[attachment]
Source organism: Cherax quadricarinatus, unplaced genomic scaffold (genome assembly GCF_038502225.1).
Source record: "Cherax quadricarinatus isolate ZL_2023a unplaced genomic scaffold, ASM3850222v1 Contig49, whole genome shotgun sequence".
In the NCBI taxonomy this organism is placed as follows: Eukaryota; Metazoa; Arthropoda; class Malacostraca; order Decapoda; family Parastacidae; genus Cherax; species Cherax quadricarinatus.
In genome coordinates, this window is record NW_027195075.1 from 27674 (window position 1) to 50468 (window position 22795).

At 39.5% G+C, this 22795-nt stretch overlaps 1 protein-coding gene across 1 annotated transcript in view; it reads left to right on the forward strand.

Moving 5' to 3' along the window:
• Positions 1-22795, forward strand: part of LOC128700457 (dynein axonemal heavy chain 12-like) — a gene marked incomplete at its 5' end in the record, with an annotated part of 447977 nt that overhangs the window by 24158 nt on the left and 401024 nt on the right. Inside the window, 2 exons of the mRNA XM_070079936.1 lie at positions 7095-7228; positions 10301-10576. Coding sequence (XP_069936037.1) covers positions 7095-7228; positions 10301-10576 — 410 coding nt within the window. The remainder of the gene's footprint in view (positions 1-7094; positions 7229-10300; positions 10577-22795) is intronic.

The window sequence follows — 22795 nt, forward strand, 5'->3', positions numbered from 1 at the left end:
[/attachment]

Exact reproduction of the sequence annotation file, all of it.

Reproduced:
Source organism: Cherax quadricarinatus, unplaced genomic scaffold (genome assembly GCF_038502225.1).
Source record: "Cherax quadricarinatus isolate ZL_2023a unplaced genomic scaffold, ASM3850222v1 Contig49, whole genome shotgun sequence".
In the NCBI taxonomy this organism is placed as follows: Eukaryota; Metazoa; Arthropoda; class Malacostraca; order Decapoda; family Parastacidae; genus Cherax; species Cherax quadricarinatus.
In genome coordinates, this window is record NW_027195075.1 from 27674 (window position 1) to 50468 (window position 22795).

At 39.5% G+C, this 22795-nt stretch overlaps 1 protein-coding gene across 1 annotated transcript in view; it reads left to right on the forward strand.

Moving 5' to 3' along the window:
• Positions 1-22795, forward strand: part of LOC128700457 (dynein axonemal heavy chain 12-like) — a gene marked incomplete at its 5' end in the record, with an annotated part of 447977 nt that overhangs the window by 24158 nt on the left and 401024 nt on the right. Inside the window, 2 exons of the mRNA XM_070079936.1 lie at positions 7095-7228; positions 10301-10576. Coding sequence (XP_069936037.1) covers positions 7095-7228; positions 10301-10576 — 410 coding nt within the window. The remainder of the gene's footprint in view (positions 1-7094; positions 7229-10300; positions 10577-22795) is intronic.

The window sequence follows — 22795 nt, forward strand, 5'->3', positions numbered from 1 at the left end: